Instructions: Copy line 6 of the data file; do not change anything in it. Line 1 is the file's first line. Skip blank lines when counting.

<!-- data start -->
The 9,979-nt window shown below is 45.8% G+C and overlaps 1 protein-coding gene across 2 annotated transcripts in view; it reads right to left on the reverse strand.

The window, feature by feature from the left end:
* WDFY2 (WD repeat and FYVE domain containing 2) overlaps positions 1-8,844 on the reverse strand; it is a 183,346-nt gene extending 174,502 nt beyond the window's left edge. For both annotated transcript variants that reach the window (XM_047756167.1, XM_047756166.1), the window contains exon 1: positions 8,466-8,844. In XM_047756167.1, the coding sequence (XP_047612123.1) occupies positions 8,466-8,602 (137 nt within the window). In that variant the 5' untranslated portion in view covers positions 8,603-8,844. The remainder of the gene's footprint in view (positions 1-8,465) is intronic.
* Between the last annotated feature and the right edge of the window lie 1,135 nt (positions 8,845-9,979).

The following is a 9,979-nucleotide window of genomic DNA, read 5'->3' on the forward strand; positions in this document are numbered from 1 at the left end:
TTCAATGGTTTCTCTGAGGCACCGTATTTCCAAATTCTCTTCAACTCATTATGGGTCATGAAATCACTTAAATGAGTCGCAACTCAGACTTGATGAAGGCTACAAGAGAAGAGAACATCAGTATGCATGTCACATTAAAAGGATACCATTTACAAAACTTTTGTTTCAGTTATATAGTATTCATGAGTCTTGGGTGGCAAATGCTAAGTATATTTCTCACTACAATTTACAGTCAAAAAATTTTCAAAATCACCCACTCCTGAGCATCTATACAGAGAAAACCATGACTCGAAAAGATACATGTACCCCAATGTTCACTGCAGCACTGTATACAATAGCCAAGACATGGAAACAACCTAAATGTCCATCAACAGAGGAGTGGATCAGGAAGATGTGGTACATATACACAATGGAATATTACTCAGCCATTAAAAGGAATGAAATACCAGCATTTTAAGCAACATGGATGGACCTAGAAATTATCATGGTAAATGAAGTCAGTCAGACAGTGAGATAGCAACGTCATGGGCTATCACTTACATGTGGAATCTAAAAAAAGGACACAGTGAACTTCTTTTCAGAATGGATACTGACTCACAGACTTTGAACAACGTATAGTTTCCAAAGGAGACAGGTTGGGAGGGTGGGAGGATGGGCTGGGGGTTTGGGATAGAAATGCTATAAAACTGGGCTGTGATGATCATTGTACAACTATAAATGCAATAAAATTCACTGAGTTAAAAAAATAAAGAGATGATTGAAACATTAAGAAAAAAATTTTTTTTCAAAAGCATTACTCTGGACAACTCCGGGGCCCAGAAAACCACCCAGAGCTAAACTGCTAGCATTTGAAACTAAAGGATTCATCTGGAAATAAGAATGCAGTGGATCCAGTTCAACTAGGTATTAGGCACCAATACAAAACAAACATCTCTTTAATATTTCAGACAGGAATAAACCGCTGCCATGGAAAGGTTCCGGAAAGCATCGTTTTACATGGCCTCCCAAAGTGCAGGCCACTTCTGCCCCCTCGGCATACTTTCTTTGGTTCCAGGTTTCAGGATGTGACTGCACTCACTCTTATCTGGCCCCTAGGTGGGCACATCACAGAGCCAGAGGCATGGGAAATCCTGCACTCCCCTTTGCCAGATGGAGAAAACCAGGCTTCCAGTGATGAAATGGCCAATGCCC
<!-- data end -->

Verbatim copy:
TTCAATGGTTTCTCTGAGGCACCGTATTTCCAAATTCTCTTCAACTCATTATGGGTCATGAAATCACTTAAATGAGTCGCAACTCAGACTTGATGAAGGCTACAAGAGAAGAGAACATCAGTATGCATGTCACATTAAAAGGATACCATTTACAAAACTTTTGTTTCAGTTATATAGTATTCATGAGTCTTGGGTGGCAAATGCTAAGTATATTTCTCACTACAATTTACAGTCAAAAAATTTTCAAAATCACCCACTCCTGAGCATCTATACAGAGAAAACCATGACTCGAAAAGATACATGTACCCCAATGTTCACTGCAGCACTGTATACAATAGCCAAGACATGGAAACAACCTAAATGTCCATCAACAGAGGAGTGGATCAGGAAGATGTGGTACATATACACAATGGAATATTACTCAGCCATTAAAAGGAATGAAATACCAGCATTTTAAGCAACATGGATGGACCTAGAAATTATCATGGTAAATGAAGTCAGTCAGACAGTGAGATAGCAACGTCATGGGCTATCACTTACATGTGGAATCTAAAAAAAGGACACAGTGAACTTCTTTTCAGAATGGATACTGACTCACAGACTTTGAACAACGTATAGTTTCCAAAGGAGACAGGTTGGGAGGGTGGGAGGATGGGCTGGGGGTTTGGGATAGAAATGCTATAAAACTGGGCTGTGATGATCATTGTACAACTATAAATGCAATAAAATTCACTGAGTTAAAAAAATAAAGAGATGATTGAAACATTAAGAAAAAAATTTTTTTTCAAAAGCATTACTCTGGACAACTCCGGGGCCCAGAAAACCACCCAGAGCTAAACTGCTAGCATTTGAAACTAAAGGATTCATCTGGAAATAAGAATGCAGTGGATCCAGTTCAACTAGGTATTAGGCACCAATACAAAACAAACATCTCTTTAATATTTCAGACAGGAATAAACCGCTGCCATGGAAAGGTTCCGGAAAGCATCGTTTTACATGGCCTCCCAAAGTGCAGGCCACTTCTGCCCCCTCGGCATACTTTCTTTGGTTCCAGGTTTCAGGATGTGACTGCACTCACTCTTATCTGGCCCCTAGGTGGGCACATCACAGAGCCAGAGGCATGGGAAATCCTGCACTCCCCTTTGCCAGATGGAGAAAACCAGGCTTCCAGTGATGAAATGGCCAATGCCC